Checking a 27 inch iMac on a plane?

haukl

macrumors newbie
Original poster
Jan 6, 2009
14
0
I'm moving from China in a year and want to buy an iMac now. Most of my other stuff I'll ship to Argentina by boat, however, doing so with an iMac.. no way. It'll be too big for carry-on..

If I keep the original packaging and wrap it in a bit of extra bubble wrap, do you think it'll survive being checked onto a plane? It'll take a few bumps I bet, it'll be cold in the planes cargo hold... but, doable?

Yes? No?

I also want to buy it in Hong Kong (I go there often and save quite a bit of cash) which would mean checking it new when flying up to Beijing.

Thoughts guys?

Or should I just buy a 21.5 inch which will work as carry-on (I think?)
 

o2xygen

macrumors regular
Jan 25, 2009
141
0
An old friend used to take her iMac with her on a plane using the original packaging. Think it went into the planes cargo hold too.
 

CBAviator

macrumors 6502
Jun 10, 2007
299
0
Nederland
UPS and FedEx do not heat their cargo planes (except for the cabin). If anything, your computer is subjected to greater temperature ranges in a FedEx/UPS cargo plane then that of a passenger aircraft. So, I'd be more worried about the baggage handlers than the temperature.
 

xpipe

macrumors regular
Jul 1, 2008
145
1
If you plan on using it on the plane, you'll definitely need a business class seat or better.
 

haukl

macrumors newbie
Original poster
Jan 6, 2009
14
0
Thanks for the replies guys. Very good point about handlers etc, probably best to "disguise" the packaging so it isn't obvious it's an iMac.

Theft is the greatest concern then ey?

I save a full USD 300 when buying it in directly from Apple in Hong Kong SAR versus mainland China....
 

Bodhi395

macrumors 6502a
Jul 23, 2008
817
0
I know you want an iMac, but seems to me that if you are living in China a year, the hassle of buying and getting the iMac there, and then getting it back home after a year will be too much. I'd just buy a Macbook Pro instead, and you won't have any troubles taking it right on the plane.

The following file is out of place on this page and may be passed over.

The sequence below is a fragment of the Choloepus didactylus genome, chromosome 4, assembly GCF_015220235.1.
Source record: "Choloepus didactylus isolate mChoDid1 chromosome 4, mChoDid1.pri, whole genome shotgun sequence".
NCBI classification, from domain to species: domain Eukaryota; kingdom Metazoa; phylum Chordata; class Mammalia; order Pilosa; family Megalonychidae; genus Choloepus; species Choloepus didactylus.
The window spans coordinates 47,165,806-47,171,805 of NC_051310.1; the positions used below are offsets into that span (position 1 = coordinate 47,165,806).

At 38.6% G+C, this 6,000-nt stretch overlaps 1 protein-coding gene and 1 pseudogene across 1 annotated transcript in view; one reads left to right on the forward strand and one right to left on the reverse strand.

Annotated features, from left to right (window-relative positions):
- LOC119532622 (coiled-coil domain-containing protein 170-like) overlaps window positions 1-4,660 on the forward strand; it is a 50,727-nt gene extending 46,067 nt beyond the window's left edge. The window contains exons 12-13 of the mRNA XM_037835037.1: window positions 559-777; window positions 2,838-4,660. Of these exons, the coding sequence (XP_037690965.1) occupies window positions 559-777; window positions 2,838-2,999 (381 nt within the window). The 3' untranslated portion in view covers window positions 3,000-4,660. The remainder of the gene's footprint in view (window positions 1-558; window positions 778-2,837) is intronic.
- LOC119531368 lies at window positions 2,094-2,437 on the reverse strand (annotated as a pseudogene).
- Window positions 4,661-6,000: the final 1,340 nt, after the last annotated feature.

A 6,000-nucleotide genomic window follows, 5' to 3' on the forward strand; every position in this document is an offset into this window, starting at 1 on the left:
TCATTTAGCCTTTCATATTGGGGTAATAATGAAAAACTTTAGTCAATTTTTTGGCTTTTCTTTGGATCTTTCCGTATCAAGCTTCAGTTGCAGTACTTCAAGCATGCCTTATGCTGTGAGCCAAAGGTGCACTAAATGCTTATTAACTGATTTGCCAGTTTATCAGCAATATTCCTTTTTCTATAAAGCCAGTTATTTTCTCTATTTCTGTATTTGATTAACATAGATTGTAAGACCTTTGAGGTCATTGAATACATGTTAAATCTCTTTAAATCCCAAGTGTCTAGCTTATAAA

D4F

Guest
Sep 18, 2007
914
0
Planet Earth
I used to take my 20" iMac with me and never had issues.
7" more is huge difference and I don't think they will even let you board with object of this size.
 

cvsisi

macrumors newbie
Feb 23, 2011
3
0
just done this

Guys

I've just transported in the cargo hold of a charter flight (actually a mate did for me) a brand new i7 27inch mac from the UK to an island in the Mid Atlantic (No Apple Store here). It was probably one of the scariest things I've ever done - my concerns were:

1) It would get nicked
2) it would get broken
3) Customs would rub their hands as they charged me a 3rd again of what it cost as it rolled off the conveyor belt

If you transport this thing in it's original box (or even one of these purpose built Pelican style cases, which I would say are the way forward for travelling commercially i.e with business insurance) you'll leave yourself wide open to factors 1 & 3

If you ship it you will pay a lot & then get clobbered with taxes.

So after about 3 weeks of deliberation we ended up with this being our best course of action:

* Buy a good hard suitcase & lots of good thick bubble wrap (the big bubbles).

* Wrap the baby up in the case so it is snug as a bug in bubble wrap & put thick towels under the screen & around the stand so there is no movement at all.
(After speaking to several people with experience in packing, thick bubble wrap seems to be actually better than polystyrene for transporting goods - polystyrene compresses under impact, the bubble wrap doesn't. So if it does get thrown around by some jobsworth it should be okay)

* Check that it is covered under someones home insurance policy!

* Mark it with fragile (in the language of the place you're travelling to) & this way up stickers.

* Check it in at the fragile goods counter

* Take some Hedex - I promise you you will give yourself a migraine from worry while the plane is in the air

* Open it up check it's all okay

* Get the beers in & congratulate yourselves on how excellent you've become at problem solving

Obviously I would do your own risk analysis from where you are & to where you are going - some airports have a very bad reputation for fragile goods going AWOL.

Just thought I would give you some feedback of someone who has done it as a lot of the threads I read on this were people just speculating & not very helpful.

Good luck!
 
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